Friday, 22 September 2023

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To walk the fire

Benjamin Cheah / Senior Writer

It goes against ethical principles of reciprocity to demand so much from servicemen, and giving so little in return — especially since many servicemen would not willingly serve their country in the military

The burden of the Full-time National Serviceman is a heavy one. Usually called up against his will, he is thrown head-first into a new, unfriendly world, with neither rule book nor directions, separated from his loved ones, loses two years of work experience and education to his female and foreign peers.

He is expected to fight, kill and die for his country when deemed adequately trained — a country that he may not even acknowledge.

When he completes his service, he is ejected into the civilian world two years older, and armed with mainly irrelevant skills, much of his equipment, a Certificate of Service, the recognition to be called up again for In-Camp Training (ICT) until he has fully discharged his National Service liability at the age of 40 or 50 – and a duty to take up arms if needed. For all the personal hardships incurred, one would expect, even demand, that the NSF is adequately compensated.

But he is not.

Disadvantaged as a serviceman

The Full-time National Serviceman is severely disadvantaged compared to his female and foreign peers. The NSF spends two years of his life training and preparing for war, and is expected to be called up for in-camp training for at least twenty years after his Operationally Ready Date (ORD). In those two years, female and foreign youths his age would have gained a considerable advantage over him in terms of work experience and/or education in a tertiary institute. Their employers, further, need not worry about losing experienced and competent staff to the SAF every time an ICT cycle begins.

Allow me to illustrate this difference. As an administrative support assistant, I work about 288 days a year, not including half- or full weekends when I do need to return to the office for work, and have to stay in camp during the working week. In that time, I am expected to do the work of at least two men, more often three, liaising with civilians and superiors, keeping track of dozens of pieces of paper as they move around Singapore, understand and tolerate the inner workings of the SAF’s online infrastructure, and other administrative work. For this, I earn an “allowance” of S$16.67 a day; I can only hope that this will one day increase to about S$20. Admittedly, this is only a rough guide; it is rather difficult to calculate an NSF’s allowance by day, because it is pro-rated.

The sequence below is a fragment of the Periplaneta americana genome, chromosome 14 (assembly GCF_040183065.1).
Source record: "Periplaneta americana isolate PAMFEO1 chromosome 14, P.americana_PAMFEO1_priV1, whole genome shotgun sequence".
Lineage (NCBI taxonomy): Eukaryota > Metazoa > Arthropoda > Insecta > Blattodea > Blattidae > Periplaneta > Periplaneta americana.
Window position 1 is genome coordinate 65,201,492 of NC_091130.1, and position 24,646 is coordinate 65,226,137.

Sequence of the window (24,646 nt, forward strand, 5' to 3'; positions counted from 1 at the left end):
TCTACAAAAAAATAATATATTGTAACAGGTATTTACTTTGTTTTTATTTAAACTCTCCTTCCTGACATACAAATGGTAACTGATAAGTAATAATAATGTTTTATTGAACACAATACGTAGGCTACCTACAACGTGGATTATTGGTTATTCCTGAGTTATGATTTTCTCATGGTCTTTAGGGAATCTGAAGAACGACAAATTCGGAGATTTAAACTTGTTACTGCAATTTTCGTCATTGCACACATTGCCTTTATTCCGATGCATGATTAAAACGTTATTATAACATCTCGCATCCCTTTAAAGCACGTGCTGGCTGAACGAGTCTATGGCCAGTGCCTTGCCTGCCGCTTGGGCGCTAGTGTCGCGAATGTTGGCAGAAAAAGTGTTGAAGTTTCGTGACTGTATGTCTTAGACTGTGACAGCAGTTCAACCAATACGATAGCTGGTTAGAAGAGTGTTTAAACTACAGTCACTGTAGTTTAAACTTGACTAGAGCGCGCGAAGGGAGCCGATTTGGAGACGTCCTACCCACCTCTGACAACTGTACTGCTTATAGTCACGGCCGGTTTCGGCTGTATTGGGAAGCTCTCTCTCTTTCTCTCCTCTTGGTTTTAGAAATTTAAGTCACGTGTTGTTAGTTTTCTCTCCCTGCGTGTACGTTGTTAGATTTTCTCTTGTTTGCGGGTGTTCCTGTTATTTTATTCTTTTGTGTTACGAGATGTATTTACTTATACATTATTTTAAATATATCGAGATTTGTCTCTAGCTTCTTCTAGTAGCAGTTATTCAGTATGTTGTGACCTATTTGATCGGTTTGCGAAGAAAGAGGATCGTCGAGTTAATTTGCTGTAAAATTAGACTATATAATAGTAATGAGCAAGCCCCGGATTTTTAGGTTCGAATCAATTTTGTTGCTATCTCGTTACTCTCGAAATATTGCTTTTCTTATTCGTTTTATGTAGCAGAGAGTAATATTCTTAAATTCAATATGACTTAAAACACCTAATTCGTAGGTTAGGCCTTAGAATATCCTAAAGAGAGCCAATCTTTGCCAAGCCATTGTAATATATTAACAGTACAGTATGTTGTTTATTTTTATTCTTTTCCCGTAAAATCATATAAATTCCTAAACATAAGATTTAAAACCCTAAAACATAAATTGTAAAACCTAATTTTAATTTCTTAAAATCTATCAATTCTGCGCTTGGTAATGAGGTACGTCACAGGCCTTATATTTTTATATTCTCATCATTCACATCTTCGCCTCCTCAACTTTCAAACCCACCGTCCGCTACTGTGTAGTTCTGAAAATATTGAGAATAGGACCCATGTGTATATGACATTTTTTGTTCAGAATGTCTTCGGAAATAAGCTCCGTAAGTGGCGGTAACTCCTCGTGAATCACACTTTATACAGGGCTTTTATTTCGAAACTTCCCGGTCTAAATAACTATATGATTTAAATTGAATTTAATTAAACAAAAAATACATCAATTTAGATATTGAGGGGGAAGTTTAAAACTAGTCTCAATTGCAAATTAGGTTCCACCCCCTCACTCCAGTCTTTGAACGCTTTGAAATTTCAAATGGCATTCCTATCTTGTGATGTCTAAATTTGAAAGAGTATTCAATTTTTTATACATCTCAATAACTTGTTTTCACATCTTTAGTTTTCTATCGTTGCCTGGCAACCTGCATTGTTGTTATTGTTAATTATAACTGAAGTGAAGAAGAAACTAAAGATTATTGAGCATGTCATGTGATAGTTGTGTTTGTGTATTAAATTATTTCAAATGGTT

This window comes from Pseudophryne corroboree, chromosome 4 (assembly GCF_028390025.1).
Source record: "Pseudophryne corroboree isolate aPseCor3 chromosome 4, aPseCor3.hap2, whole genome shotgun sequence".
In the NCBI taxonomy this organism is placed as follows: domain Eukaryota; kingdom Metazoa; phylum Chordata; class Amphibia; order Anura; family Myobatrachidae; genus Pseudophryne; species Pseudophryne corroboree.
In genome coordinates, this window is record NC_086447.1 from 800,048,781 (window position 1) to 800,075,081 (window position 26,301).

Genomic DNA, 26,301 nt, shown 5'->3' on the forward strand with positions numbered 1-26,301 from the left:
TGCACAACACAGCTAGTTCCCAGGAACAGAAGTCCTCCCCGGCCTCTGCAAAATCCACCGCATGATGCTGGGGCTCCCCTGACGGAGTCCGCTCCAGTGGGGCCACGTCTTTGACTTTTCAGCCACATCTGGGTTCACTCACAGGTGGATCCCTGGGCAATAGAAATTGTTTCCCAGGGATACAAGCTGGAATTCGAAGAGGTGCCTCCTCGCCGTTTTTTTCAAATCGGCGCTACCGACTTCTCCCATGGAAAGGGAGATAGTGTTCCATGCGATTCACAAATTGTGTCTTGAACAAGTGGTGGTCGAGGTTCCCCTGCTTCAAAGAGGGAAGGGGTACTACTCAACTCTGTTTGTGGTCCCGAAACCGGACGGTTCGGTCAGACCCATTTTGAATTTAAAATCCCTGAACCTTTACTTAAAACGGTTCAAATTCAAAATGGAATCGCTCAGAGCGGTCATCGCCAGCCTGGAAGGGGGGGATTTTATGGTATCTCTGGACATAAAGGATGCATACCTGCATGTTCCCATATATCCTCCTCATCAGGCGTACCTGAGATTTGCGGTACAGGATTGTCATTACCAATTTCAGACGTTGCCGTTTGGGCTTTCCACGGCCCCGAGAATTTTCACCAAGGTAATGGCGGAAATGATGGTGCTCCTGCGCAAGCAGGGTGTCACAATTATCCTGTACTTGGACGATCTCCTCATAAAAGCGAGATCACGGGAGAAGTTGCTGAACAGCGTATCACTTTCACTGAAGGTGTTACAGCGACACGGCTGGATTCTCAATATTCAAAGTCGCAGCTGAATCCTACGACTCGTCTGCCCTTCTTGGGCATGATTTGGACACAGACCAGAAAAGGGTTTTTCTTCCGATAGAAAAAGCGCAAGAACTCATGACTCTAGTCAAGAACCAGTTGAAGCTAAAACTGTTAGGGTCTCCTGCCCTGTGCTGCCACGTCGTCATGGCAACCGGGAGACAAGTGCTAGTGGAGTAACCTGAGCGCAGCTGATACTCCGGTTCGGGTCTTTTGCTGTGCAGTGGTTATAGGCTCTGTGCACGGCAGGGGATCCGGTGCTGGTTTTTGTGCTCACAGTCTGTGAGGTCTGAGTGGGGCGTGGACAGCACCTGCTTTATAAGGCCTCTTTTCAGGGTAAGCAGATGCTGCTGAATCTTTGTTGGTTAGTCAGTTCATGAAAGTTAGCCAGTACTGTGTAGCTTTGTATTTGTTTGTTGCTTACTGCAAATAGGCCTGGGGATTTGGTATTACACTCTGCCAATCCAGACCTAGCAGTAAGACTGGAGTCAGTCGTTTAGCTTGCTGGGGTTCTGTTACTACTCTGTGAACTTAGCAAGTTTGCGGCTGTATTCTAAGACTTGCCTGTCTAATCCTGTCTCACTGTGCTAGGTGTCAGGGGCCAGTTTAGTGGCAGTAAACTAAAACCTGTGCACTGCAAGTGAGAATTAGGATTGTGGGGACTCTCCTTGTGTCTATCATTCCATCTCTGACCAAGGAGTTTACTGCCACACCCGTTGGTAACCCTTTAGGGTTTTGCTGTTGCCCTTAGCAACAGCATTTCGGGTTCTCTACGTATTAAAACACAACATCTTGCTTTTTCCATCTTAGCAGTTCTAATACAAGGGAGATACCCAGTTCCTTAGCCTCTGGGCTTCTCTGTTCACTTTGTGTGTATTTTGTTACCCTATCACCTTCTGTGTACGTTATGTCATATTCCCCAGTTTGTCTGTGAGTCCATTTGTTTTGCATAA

Now consider my friend. She is a temporary staff in her job description, but is effectively a clerk. She works from 8 to 5 on weekdays, just helps out whenever she is needed, and her job scope does not require her to effectively look after the needs of over a hundred people at the same time. She may take leave any time she chooses, and quit when she wants to. She also gets to enter university, and the working world, two years before I do. For all this, she is paid S$54.27 a day — over two and a half times of my maximum allowance.

Of course, the difference in salary/allowance is not as dramatic as it appears to be. My meals in camp are free of charge; her meals are not. Unlike her, I can make transport, medical, dental and food claims to blunt the cost of making certain payments. I also need not pay for medical treatment at government hospitals and polyclinics. Most noticeably, I have a legal duty to my country; she does not.

Moral duty of the State

The State, too, has a duty to National Servicemen – a moral duty. It takes away the sons of Singapore, most of them against their will, and prepares and demands them to provide for the common defence. This unwilling sacrifice makes the burdens of service even heavier, and more acute. It goes against ethical principles of reciprocity to demand so much from servicemen, and giving so little in return — especially since many servicemen would not willingly serve their country in the military, as seen in the relatively few numbers of recruits who wish to sign on in every intake. The above-mentioned benefits do not completely discharge the State of its duties, for the above-mentioned reasons.

The greatest complaint National Servicemen have about NS is that it is an artificial barrier to entry into tertiary education and jobs. NSFs must wait for two years before they can matriculate into universities; eligible females and foreigners may do so when the next term begins. Employers could well favour foreigners and local women to Singaporean men, because the last are obliged to turn up for in-camp training, which will disrupt work inside the company.

Levelling the field

The very least the Government can do to even the odds is to provide NSFs with an end-of-service gratuity. This gratuity will be paid in one lump sum, following an NSF’s ORD. The actual amount will be tied directly to his rank; vocation; rating in his Certificate of Service; participation in operations and exercises; and participation in national events such as the National Day Parade.